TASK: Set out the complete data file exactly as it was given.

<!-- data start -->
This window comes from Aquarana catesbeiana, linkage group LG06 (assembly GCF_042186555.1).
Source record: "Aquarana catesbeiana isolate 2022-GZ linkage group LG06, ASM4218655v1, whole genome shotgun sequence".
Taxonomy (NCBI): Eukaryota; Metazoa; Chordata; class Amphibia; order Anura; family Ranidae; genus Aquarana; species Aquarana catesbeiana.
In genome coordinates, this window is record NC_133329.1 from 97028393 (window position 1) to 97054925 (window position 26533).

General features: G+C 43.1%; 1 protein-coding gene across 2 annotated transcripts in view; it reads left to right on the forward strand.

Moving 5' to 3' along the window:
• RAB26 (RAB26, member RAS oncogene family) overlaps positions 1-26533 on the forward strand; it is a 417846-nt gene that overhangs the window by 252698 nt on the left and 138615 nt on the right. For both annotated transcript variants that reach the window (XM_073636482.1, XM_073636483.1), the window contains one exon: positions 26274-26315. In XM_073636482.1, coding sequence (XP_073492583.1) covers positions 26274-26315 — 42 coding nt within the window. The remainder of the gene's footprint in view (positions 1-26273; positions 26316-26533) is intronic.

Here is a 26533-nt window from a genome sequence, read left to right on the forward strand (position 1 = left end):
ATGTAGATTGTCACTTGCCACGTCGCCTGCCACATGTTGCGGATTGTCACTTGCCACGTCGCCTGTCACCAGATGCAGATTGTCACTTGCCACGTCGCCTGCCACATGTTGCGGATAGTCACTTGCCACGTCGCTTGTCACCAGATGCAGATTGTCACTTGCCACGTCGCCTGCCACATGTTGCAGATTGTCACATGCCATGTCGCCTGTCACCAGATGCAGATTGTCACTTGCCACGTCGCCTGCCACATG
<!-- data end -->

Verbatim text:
This window comes from Aquarana catesbeiana, linkage group LG06 (assembly GCF_042186555.1).
Source record: "Aquarana catesbeiana isolate 2022-GZ linkage group LG06, ASM4218655v1, whole genome shotgun sequence".
Taxonomy (NCBI): Eukaryota; Metazoa; Chordata; class Amphibia; order Anura; family Ranidae; genus Aquarana; species Aquarana catesbeiana.
In genome coordinates, this window is record NC_133329.1 from 97028393 (window position 1) to 97054925 (window position 26533).

General features: G+C 43.1%; 1 protein-coding gene across 2 annotated transcripts in view; it reads left to right on the forward strand.

Moving 5' to 3' along the window:
• RAB26 (RAB26, member RAS oncogene family) overlaps positions 1-26533 on the forward strand; it is a 417846-nt gene that overhangs the window by 252698 nt on the left and 138615 nt on the right. For both annotated transcript variants that reach the window (XM_073636482.1, XM_073636483.1), the window contains one exon: positions 26274-26315. In XM_073636482.1, coding sequence (XP_073492583.1) covers positions 26274-26315 — 42 coding nt within the window. The remainder of the gene's footprint in view (positions 1-26273; positions 26316-26533) is intronic.

Here is a 26533-nt window from a genome sequence, read left to right on the forward strand (position 1 = left end):
ATGTAGATTGTCACTTGCCACGTCGCCTGCCACATGTTGCGGATTGTCACTTGCCACGTCGCCTGTCACCAGATGCAGATTGTCACTTGCCACGTCGCCTGCCACATGTTGCGGATAGTCACTTGCCACGTCGCTTGTCACCAGATGCAGATTGTCACTTGCCACGTCGCCTGCCACATGTTGCAGATTGTCACATGCCATGTCGCCTGTCACCAGATGCAGATTGTCACTTGCCACGTCGCCTGCCACATG